Do you think chemistry and financial planning have anything in common? At first glance, you might overlook the similarities. But in my personal story, they are inseparable.
The Road Less Traveled
My undergraduate degree focus was on chemistry and biology. The hard sciences are a fascinating topic, and exploring the natural world led me to desire more knowledge in all facets of life. To quench this newfound thirst for knowledge, I began reading high-quality literature by the truckload. I had a long reading list, covering history, medicine, theology, self-help, business, and much more.
The difficulty became learning how to focus on the topics that mattered the most to me. Reading a little bit of everything is fun, and obviously informative, but you can’t make a living by sitting on the couch with a book in hand. As I entered my senior year, I began feeling pressure from friends and family to “find my passion” and pursue a career.
Luckily, I had recently stumbled on to a couple of finance books related to investing and financial planning. Although I had very few financial assets at the time, the subject matter sparked my interest and wouldn’t let go. During my senior year, I frequently brought my laptop to class and read finance forums during my seminar level chemistry classes.
Finding Common Ground
After graduating with my degree, I worked a few jobs related to chemistry. During that time, I realized I was far more interested in finance than chemistry. Instead of worrying about my past degree decisions, or continuing in a career that I disliked, I took the skill set obtained from those years of study and moved on.
Finance shares much in common with chemistry. Both fields demand attention to detail and draw highly analytical individuals. Both fields are (or should be) rooted in empirical evidence, not popular opinion. And both fields require a background in mathematics and statistics. On the other hand, there are some stark differences that helped guide my career decision. Many careers within the financial sector require working directly with people, which is something I value. The salary potential is typically higher, and the American economy currently offers more job opportunities to those in the financial sector.
With that in mind, I began trying to figure out how to transition into a career in finance. I considered several jobs, but eventually decided to pursue a doctorate in financial planning. Yes, that sounds a little insane, but I was recruited and paid to enter the doctoral program. I would incur no more debt, and I would be able to further build my human capital. That opportunity also allowed me to improve my writing ability through the application of textbook knowledge.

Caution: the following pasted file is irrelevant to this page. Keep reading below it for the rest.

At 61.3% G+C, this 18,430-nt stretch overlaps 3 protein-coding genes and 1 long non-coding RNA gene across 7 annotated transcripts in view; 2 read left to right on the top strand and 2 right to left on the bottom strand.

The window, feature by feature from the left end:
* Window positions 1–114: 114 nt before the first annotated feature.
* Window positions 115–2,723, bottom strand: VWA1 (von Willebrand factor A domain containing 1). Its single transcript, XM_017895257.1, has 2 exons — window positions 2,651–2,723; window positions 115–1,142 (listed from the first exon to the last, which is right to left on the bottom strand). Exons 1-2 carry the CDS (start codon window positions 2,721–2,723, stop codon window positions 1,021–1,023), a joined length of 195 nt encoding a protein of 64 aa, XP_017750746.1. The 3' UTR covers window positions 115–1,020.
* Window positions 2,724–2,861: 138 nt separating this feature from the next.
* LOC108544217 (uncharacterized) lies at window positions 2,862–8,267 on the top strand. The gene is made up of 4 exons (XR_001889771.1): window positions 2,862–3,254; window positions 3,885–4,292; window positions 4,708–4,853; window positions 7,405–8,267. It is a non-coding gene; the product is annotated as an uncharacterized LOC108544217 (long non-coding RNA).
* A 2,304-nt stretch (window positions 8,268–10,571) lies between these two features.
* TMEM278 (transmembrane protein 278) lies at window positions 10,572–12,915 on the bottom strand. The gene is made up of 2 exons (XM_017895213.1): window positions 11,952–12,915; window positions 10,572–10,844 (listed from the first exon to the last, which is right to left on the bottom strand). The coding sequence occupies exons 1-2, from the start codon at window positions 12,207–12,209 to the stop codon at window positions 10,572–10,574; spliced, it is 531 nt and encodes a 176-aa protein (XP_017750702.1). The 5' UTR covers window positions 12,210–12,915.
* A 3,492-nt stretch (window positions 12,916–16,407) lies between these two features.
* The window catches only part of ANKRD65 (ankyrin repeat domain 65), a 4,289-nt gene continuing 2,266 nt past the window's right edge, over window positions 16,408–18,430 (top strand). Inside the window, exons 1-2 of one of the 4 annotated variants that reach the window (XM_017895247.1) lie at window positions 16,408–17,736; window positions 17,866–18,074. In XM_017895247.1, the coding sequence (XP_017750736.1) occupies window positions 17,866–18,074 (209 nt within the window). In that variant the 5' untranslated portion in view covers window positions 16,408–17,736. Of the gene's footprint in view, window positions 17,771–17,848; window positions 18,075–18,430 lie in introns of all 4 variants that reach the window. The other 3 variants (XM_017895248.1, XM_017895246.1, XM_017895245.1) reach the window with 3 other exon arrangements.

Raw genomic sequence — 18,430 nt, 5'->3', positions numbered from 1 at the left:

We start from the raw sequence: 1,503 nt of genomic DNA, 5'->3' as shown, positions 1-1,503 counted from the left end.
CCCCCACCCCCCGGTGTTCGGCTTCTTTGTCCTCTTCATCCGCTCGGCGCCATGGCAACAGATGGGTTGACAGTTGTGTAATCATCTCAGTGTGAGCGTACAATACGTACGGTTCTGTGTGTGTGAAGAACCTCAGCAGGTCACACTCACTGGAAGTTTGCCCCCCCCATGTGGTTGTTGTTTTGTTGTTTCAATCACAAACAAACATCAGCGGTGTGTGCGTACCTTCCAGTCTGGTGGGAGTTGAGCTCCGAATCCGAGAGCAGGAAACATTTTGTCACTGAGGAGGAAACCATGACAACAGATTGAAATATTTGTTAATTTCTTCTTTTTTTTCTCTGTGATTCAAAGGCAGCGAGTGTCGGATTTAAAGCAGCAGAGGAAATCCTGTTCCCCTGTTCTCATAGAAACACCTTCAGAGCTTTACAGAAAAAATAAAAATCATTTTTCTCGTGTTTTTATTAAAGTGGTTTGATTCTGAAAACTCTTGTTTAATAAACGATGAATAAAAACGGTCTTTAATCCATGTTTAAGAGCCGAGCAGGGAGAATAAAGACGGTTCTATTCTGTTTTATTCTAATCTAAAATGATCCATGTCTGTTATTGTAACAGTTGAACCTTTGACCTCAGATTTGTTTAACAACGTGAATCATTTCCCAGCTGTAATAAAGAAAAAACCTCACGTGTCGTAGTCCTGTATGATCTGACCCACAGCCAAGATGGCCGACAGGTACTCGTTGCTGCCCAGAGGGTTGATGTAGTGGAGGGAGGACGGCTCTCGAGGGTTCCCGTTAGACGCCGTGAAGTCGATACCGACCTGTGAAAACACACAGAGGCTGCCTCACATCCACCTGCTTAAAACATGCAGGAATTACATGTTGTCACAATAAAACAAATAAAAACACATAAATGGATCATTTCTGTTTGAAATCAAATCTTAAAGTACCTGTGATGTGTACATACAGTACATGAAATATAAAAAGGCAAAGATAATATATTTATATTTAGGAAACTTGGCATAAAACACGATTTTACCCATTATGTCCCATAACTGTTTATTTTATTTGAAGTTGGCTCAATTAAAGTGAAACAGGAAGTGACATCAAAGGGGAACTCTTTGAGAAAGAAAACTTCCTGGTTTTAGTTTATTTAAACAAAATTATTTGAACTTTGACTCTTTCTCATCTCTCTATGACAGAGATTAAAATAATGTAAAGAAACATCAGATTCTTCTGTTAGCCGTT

Carve Your Path to Success
I share my story to encourage other individuals. I believe that my situation has some very specific takeaways that can be applied to your life:
- Every situation in life is a learning experience – The past is the past. You can’t go back and change it, but you can make the most of it. You can either grow from your past decisions or you can complain and talk about “what could have been.”
- Focus on your strengths – We all have strengths and weaknesses. Being analytical is a strength of mine, and over the years I have focused on refining that skill. That decision continues to pay dividends through a career switch and multiple business opportunities. What are your strengths? Do you use those strengths to your advantage to improve your online presence?
- Become an expert in something – In 2016, the Internet is a busy place. If you want to rise above the noise and find success, you have to be knowledgeable. The phrase “content is king” is so old, but yet so true. If you want to attract an audience through content marketing, there are no shortcuts. Learn, learn, and learn some more about the topic you love, and then write.
We all have our strengths and weaknesses that make us unique. Learning how to refine and improve upon those strengths will set you up for success online, and throughout life.
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Jacob Lumby teaches more than 80,000 monthly readers how to build lasting wealth and secure financial freedom. In his free time, he is completing a Ph.D. To learn more about Jacob, visit CashCowCouple.com.